Howard B. Taylor created The Living Rock Studios in Brownsville as a personal ministry, a way of revealing the glory of God in the mid-valley’s very rocks and trees.

So it makes perfect sense, said his daughter, Nancy Bergerson, to send a special invitation to the public to tour the 30-year-old museum during the Christmas holidays.

“Daddy wanted to showcase the local rocks and show the beauty of God’s creation in this local area,”said Bergerson, who co-owns the studios with sisters Penny Mackey of Albany and Gail Koozer of Newberg.

The Living Rock Studios is a two-story building made of petrified wood, agate and flagstone. Located at 911 W. Bishop Way in Brownsville, it is open from 10 a.m. to 5 p.m. each Tuesday through Friday. Donations are accepted, but no admission is charged.

The museum will be open especially for the holidays from 6 to 8 p.m. tonight and two more Fridays, Dec. 11 and 18.

Children are invited to look for each of the 12 Bible verses tucked in and around the studios. All finders may choose a rock from the treasure chest to take home.

Bergerson and her sisters came up with the Christmas tour idea in 2012, during the heart of the recession.

“It was one of those years when everyone was losing their homes, everyone was losing their jobs … They weren’t coming to even look, because they didn’t have money to spend,” Bergerson said.

Even though admission is never charged, Bergerson said, people sometimes feel they need to contribute a donation for her time as tour guide.

“We thought, let’s do a free event when they can just come,” she said.

Even though The Living Rock Studios observed its 30th anniversary this past October, much of the mid-valley still doesn’t know it exists. “Half of Brownsville has never been here,” she quipped.

Bergerson relishes her role as guide and caretaker of her father’s legacy.

The family moved to Brownsville in 1952. A surveyor and forester for a local lumber mill, Taylor spent much of his time outdoors and had access to multiple sites where agates, petrified wood and other natural treasures could be found.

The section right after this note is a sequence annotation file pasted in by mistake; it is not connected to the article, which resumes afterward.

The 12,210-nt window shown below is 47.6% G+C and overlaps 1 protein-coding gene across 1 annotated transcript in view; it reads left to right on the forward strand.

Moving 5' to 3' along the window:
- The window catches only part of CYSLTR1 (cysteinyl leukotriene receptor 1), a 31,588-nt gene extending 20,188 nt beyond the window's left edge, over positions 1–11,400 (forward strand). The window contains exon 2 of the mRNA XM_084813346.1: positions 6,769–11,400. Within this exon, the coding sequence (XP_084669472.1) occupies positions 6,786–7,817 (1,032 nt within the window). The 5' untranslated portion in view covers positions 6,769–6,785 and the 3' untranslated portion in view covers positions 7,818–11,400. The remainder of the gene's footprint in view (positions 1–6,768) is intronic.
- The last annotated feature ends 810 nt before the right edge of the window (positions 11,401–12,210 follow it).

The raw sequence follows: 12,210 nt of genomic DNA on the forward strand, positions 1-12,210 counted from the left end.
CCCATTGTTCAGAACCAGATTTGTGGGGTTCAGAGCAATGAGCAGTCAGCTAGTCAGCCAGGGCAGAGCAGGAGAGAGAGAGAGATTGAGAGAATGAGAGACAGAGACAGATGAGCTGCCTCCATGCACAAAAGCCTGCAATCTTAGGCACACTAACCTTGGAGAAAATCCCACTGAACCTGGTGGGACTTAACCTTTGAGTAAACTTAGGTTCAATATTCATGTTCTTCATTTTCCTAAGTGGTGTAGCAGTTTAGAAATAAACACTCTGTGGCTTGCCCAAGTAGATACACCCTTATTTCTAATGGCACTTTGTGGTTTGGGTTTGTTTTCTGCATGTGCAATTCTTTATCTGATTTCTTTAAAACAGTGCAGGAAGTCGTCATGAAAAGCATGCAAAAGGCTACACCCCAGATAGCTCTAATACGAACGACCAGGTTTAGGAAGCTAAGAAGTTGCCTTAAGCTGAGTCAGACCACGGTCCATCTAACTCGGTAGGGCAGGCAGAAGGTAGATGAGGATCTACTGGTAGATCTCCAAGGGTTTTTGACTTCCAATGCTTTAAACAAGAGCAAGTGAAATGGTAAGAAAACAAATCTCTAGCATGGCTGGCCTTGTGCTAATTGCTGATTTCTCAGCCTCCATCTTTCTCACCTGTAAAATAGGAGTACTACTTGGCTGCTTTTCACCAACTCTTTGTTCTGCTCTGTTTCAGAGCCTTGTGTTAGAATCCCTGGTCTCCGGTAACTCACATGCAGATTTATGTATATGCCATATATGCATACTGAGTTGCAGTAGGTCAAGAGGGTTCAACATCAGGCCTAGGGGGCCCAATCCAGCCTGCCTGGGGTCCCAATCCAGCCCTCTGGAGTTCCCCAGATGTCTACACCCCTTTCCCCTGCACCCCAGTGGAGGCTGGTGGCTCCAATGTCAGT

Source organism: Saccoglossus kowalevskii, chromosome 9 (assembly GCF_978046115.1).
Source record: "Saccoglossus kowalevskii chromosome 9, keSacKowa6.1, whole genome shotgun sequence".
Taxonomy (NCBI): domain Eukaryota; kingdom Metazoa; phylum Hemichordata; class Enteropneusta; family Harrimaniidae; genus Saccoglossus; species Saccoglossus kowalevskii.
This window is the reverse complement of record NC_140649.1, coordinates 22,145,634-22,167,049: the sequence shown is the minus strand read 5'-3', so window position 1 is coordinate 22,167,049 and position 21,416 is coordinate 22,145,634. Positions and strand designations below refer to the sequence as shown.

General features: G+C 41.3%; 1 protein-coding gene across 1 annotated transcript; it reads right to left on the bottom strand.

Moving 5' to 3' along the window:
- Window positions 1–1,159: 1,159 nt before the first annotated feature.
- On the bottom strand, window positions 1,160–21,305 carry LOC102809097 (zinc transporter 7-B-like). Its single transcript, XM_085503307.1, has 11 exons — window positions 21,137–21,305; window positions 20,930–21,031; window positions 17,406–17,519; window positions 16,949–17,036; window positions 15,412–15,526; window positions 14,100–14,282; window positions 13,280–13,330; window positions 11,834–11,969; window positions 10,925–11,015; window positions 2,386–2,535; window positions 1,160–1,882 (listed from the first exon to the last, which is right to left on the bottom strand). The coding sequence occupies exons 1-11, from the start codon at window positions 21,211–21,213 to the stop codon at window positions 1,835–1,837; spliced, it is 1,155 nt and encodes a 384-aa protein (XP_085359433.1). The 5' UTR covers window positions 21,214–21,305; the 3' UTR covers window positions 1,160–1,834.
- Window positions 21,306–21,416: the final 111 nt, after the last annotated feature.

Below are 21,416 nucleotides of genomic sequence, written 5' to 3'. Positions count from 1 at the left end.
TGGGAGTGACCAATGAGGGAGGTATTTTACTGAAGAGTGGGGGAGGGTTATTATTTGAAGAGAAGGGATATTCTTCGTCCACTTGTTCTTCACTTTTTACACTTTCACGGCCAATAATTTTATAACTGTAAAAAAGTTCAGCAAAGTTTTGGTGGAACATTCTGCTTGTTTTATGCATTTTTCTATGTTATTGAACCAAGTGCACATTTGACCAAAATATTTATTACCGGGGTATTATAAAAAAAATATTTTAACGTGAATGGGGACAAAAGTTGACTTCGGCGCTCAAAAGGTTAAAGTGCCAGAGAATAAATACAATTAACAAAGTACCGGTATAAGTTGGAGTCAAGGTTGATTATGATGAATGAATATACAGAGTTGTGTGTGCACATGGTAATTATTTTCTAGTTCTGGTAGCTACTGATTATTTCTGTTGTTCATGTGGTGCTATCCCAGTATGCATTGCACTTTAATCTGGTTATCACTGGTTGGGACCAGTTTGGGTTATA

In 1985, he built Living Rock, complete with a soaring “Tree of Life” made of petrified wood and spiraling hallways of stone, agate and crystal.

“He estimates we have 800 ton of decorative rock in the building,” Bergerson said.

Visitors can see hundreds of timeless artifacts throughout the building, including an antique pump organ, Indian artifacts, photographs and heirlooms from the family’s pioneer ancestors and Taylor’s 114 paintings of birds of prey.

The real treasures, however, are the rocks themselves. Visitors can use flashlights to illuminate fist-sized crystals or create a glow in agates bigger than grapefruits. Bergerson will points out sections of scoria — “Foamy stuff off the lava,” she explains — just around the corner from a thunderegg the size of a beach ball.

The highlight of the tour are the seven Living Rock paintings. Taylor created a series of rock “paintings” of various Biblical scenes, using wafer-thin slices of marble, jade, obsidian, sand agate and other rocks, glued mosaic-style to a sheet of glass and illuminated from behind.

Each painting bears a full description and a family statement about the artwork. “The hard times in our lives,” one reads, “are often the growing times of our faith. And our faith makes us worthy servants of God,” Taylor wrote.

Faith is what keeps The Living Rock Studios going, said Bergerson. “I’ve asked the Lord for 10 more years,” she said.

After that, she doesn’t know. Nobody in the family so far has expressed an interest in maintaining it. Anyone who would be interested would need to abide by the family’s wish to keep it a ministry, Bergerson said.

“That’s what Daddy built it for, was to glorify the Lord,” she said.

Article by Jennifer Moody for the Albany Democrat-Herald, published on December 03, 2015.